Hotze said he has interviewed everyone who knew Kapaun and gathered medical information on two miracles that have been attributed to prayers to Kapaun.
One is the case of Chase Kear who suffered a traumatic pole vaulting accident when he was a senior at Colwich High School. Kear was facing death when his parents Paul and Paula prayed to Kapaun.
“They expected him to die,” Hotze said.
Kear has experienced a full recovery. Hotze said Kear has even pole vaulted again.
The other miracle involves a high school girl. Hotze refrained from releasing her name because she does not want the attention associated with a miracle.
Hotze is combining the interviews, medical records of the miracles, and other documents. He plans to send the package to the Vatican in January to start the beatification process. Hotze was not sure when exactly, but the diocese of Wichita will have a celebration in January when the documents are sent.
“It goes into ‘Church time’,” Hotze said. “It’s an extensive process.”
“It could take months, years,” Jackels said. “We’re trying to dot all the i’s and cross all the t’s.”
The most exhaustive part of the Vatican research, Hotze explained, is verifying the miracles. A Vatican doctor researches the miracles to search for a scientific explanation. To be a miracle, a logical explanation for a person healing cannot be uncovered.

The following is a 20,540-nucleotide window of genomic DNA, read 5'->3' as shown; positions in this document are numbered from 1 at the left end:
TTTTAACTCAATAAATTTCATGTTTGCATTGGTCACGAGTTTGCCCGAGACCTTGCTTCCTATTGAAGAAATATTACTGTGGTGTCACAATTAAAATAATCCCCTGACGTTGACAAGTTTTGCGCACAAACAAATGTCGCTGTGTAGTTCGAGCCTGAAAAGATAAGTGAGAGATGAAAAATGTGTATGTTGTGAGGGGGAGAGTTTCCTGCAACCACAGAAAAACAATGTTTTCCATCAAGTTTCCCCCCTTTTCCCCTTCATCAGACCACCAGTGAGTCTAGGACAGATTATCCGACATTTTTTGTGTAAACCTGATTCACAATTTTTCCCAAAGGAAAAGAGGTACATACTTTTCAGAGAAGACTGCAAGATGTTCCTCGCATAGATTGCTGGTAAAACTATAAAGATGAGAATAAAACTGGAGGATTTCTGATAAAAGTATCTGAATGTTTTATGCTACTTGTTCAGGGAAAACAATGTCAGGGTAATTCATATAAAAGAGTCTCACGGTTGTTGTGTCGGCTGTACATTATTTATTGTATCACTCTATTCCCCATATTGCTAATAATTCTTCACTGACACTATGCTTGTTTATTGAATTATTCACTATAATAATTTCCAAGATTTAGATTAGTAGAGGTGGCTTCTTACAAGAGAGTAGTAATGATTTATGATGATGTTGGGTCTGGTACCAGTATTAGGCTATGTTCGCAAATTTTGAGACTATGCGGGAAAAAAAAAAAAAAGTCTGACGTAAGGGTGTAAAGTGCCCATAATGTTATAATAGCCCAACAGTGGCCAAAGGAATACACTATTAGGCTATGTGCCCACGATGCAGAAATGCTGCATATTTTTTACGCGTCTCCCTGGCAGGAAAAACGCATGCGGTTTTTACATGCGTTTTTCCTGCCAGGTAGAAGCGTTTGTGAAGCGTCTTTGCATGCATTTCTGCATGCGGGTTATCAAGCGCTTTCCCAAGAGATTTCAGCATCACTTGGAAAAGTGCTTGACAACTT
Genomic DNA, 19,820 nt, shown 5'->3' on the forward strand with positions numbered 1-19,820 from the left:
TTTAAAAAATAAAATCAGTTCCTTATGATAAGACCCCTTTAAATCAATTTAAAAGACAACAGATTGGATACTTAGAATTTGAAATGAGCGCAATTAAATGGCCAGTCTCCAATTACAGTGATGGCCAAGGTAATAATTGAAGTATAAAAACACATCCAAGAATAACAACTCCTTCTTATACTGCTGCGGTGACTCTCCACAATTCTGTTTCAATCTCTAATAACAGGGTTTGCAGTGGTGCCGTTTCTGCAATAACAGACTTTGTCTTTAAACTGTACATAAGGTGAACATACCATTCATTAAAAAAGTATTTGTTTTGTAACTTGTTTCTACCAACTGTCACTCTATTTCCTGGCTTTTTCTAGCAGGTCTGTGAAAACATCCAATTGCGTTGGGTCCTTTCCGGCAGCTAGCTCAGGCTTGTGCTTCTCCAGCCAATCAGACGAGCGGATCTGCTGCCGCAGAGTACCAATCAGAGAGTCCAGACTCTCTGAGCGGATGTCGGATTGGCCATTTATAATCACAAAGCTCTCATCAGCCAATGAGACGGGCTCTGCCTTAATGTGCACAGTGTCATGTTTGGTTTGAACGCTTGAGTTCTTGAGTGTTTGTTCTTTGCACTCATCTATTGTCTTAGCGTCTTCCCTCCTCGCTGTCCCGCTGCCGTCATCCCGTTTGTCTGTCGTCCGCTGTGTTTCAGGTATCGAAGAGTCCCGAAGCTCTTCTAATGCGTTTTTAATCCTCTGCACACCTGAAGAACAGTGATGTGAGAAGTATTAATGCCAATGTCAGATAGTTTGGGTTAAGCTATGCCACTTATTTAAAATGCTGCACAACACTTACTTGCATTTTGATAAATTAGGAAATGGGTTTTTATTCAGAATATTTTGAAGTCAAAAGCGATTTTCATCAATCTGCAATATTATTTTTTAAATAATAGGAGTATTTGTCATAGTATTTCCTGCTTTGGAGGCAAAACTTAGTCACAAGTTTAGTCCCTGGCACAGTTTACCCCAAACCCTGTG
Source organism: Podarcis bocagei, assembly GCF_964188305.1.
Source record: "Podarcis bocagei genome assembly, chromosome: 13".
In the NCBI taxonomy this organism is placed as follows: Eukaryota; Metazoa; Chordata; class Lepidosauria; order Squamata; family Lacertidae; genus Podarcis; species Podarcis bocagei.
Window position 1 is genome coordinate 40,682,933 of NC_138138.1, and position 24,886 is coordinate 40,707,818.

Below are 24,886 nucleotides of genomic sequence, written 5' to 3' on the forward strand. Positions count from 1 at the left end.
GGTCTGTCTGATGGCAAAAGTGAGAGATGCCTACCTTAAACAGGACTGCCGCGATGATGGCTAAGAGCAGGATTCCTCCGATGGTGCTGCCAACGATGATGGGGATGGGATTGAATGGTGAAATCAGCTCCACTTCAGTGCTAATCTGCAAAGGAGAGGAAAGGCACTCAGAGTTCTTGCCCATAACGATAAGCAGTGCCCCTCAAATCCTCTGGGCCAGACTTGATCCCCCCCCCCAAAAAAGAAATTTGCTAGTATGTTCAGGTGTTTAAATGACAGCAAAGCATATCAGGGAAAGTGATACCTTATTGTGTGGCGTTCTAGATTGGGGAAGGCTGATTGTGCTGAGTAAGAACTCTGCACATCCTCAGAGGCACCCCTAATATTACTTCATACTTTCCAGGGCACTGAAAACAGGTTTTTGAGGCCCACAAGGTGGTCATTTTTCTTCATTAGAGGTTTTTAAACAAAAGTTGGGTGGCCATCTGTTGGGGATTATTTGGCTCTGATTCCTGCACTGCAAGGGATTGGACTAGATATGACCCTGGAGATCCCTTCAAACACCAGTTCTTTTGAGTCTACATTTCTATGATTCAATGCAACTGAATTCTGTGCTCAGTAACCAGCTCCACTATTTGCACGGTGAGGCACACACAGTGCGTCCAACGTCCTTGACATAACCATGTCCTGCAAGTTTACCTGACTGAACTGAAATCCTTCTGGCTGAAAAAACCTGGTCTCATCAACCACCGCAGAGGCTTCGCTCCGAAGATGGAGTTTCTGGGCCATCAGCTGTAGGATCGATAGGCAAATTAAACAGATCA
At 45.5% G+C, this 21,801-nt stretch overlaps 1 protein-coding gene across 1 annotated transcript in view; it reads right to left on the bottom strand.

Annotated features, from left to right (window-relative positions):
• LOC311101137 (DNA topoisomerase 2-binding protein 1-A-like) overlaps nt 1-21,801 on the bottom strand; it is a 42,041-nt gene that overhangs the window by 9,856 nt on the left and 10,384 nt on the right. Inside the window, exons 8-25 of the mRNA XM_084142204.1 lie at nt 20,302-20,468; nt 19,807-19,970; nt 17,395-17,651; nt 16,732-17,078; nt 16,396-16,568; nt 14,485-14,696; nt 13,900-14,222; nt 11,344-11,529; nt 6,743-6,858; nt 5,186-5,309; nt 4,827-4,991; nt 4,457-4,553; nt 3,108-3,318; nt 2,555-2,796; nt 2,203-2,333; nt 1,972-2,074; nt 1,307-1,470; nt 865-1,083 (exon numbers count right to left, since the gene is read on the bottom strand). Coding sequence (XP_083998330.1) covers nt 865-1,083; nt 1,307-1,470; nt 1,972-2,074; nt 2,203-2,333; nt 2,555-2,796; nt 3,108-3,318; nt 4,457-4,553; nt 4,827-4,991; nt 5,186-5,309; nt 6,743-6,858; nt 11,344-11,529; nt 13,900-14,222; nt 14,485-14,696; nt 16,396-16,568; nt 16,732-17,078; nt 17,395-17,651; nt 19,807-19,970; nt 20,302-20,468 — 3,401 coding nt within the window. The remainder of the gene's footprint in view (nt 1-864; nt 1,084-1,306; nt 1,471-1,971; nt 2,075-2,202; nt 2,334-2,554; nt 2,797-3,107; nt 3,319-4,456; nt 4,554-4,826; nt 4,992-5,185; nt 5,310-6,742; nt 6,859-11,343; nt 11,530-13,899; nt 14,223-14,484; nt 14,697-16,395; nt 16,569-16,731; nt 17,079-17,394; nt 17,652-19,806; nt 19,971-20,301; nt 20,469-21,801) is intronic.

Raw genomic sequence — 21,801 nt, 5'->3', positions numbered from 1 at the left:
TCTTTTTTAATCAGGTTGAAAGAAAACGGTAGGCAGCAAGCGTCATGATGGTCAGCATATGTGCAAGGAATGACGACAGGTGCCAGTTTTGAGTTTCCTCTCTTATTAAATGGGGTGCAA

For example, a qualification for a miracle cannot be that God entered the mind and hand of Kear’s brain surgeon to complete a procedure the neurosurgeon may have been incapable of completing. Hotze said Kear’s recovery is more than exceptional work by a talented surgeon; it cannot be explained by medical science.
There is no doubt in either Hotze or Jackel’s mind that Kapaun meets the qualification for canonization.
“He gives us an inspiration to how we should live out our lives as priests,” Hotze said. “To everyone else, he gives us an example of Christ.”
“I believe he’s in heaven,” Jackels said of Kapaun. “It’s not going to affect him. The point is to affect us. You can imitate that type of sacrifice and devotion.”
Last modified Nov. 18, 2010